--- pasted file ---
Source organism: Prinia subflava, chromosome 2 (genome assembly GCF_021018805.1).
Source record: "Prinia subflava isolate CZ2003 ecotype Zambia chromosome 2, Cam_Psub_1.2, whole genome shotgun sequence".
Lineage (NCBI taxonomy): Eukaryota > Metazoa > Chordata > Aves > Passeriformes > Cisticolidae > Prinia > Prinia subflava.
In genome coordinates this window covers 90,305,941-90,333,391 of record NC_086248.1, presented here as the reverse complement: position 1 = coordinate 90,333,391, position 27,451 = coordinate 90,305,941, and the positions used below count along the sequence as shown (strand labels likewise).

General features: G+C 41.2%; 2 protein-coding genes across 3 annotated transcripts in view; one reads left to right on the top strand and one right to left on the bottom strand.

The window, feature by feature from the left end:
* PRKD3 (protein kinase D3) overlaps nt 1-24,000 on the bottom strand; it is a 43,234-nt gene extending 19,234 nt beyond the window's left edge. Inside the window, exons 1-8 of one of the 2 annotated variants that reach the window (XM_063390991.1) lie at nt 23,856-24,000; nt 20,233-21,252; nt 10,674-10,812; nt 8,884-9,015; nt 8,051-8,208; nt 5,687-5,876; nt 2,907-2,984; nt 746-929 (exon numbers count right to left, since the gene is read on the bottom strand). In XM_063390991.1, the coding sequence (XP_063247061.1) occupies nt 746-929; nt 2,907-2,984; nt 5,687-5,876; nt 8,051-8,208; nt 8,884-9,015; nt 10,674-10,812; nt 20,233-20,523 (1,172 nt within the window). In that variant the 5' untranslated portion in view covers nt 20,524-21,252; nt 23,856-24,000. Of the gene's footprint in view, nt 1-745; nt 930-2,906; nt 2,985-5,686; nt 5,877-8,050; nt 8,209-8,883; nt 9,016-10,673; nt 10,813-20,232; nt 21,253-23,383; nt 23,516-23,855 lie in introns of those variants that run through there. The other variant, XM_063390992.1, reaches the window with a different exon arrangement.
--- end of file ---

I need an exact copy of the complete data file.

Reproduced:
Source organism: Prinia subflava, chromosome 2 (genome assembly GCF_021018805.1).
Source record: "Prinia subflava isolate CZ2003 ecotype Zambia chromosome 2, Cam_Psub_1.2, whole genome shotgun sequence".
Lineage (NCBI taxonomy): Eukaryota > Metazoa > Chordata > Aves > Passeriformes > Cisticolidae > Prinia > Prinia subflava.
In genome coordinates this window covers 90,305,941-90,333,391 of record NC_086248.1, presented here as the reverse complement: position 1 = coordinate 90,333,391, position 27,451 = coordinate 90,305,941, and the positions used below count along the sequence as shown (strand labels likewise).

General features: G+C 41.2%; 2 protein-coding genes across 3 annotated transcripts in view; one reads left to right on the top strand and one right to left on the bottom strand.

The window, feature by feature from the left end:
* PRKD3 (protein kinase D3) overlaps nt 1-24,000 on the bottom strand; it is a 43,234-nt gene extending 19,234 nt beyond the window's left edge. Inside the window, exons 1-8 of one of the 2 annotated variants that reach the window (XM_063390991.1) lie at nt 23,856-24,000; nt 20,233-21,252; nt 10,674-10,812; nt 8,884-9,015; nt 8,051-8,208; nt 5,687-5,876; nt 2,907-2,984; nt 746-929 (exon numbers count right to left, since the gene is read on the bottom strand). In XM_063390991.1, the coding sequence (XP_063247061.1) occupies nt 746-929; nt 2,907-2,984; nt 5,687-5,876; nt 8,051-8,208; nt 8,884-9,015; nt 10,674-10,812; nt 20,233-20,523 (1,172 nt within the window). In that variant the 5' untranslated portion in view covers nt 20,524-21,252; nt 23,856-24,000. Of the gene's footprint in view, nt 1-745; nt 930-2,906; nt 2,985-5,686; nt 5,877-8,050; nt 8,209-8,883; nt 9,016-10,673; nt 10,813-20,232; nt 21,253-23,383; nt 23,516-23,855 lie in introns of those variants that run through there. The other variant, XM_063390992.1, reaches the window with a different exon arrangement.